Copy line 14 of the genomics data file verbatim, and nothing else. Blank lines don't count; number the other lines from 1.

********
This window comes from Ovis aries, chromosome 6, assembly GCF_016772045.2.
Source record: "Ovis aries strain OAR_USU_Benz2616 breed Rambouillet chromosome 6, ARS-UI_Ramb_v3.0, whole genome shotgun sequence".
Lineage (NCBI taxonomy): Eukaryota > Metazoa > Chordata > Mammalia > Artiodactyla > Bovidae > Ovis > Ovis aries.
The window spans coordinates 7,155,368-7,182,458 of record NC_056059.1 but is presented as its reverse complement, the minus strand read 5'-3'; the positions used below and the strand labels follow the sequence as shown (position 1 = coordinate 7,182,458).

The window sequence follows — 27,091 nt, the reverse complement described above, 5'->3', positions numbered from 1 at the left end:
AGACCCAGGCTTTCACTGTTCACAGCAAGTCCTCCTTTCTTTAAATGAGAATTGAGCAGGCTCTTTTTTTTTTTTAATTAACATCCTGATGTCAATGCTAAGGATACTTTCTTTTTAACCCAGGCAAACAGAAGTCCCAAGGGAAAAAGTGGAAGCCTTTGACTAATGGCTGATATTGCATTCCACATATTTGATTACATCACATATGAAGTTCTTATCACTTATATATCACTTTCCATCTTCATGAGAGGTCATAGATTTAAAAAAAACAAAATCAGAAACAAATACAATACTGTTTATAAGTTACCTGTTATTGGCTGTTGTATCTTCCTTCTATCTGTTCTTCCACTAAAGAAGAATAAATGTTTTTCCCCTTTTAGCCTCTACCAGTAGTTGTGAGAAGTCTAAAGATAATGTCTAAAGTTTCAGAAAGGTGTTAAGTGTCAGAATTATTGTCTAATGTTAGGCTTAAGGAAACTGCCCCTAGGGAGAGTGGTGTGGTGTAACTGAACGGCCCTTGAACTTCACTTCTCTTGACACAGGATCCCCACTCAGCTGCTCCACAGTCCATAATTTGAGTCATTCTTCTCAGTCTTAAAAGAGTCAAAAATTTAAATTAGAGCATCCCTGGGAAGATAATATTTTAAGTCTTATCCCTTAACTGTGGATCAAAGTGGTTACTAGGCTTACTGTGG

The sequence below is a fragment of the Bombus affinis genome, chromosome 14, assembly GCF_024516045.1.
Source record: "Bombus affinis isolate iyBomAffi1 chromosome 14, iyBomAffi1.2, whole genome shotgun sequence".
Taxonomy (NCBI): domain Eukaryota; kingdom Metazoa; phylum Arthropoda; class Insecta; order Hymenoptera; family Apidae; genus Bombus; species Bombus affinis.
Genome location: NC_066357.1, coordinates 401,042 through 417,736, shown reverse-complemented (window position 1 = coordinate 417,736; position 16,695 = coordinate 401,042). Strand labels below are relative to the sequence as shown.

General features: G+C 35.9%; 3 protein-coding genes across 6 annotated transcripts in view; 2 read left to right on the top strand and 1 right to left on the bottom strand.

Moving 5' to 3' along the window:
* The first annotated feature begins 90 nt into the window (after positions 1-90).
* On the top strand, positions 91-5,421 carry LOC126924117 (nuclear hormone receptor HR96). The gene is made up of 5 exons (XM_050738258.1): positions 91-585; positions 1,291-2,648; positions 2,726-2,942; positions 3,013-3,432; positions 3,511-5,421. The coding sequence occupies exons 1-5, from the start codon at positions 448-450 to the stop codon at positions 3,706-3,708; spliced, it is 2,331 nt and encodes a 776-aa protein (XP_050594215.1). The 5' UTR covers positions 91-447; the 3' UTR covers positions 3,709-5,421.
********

* On the top strand, positions 91-5,421 carry LOC126924117 (nuclear hormone receptor HR96). The gene is made up of 5 exons (XM_050738258.1): positions 91-585; positions 1,291-2,648; positions 2,726-2,942; positions 3,013-3,432; positions 3,511-5,421. The coding sequence occupies exons 1-5, from the start codon at positions 448-450 to the stop codon at positions 3,706-3,708; spliced, it is 2,331 nt and encodes a 776-aa protein (XP_050594215.1). The 5' UTR covers positions 91-447; the 3' UTR covers positions 3,709-5,421.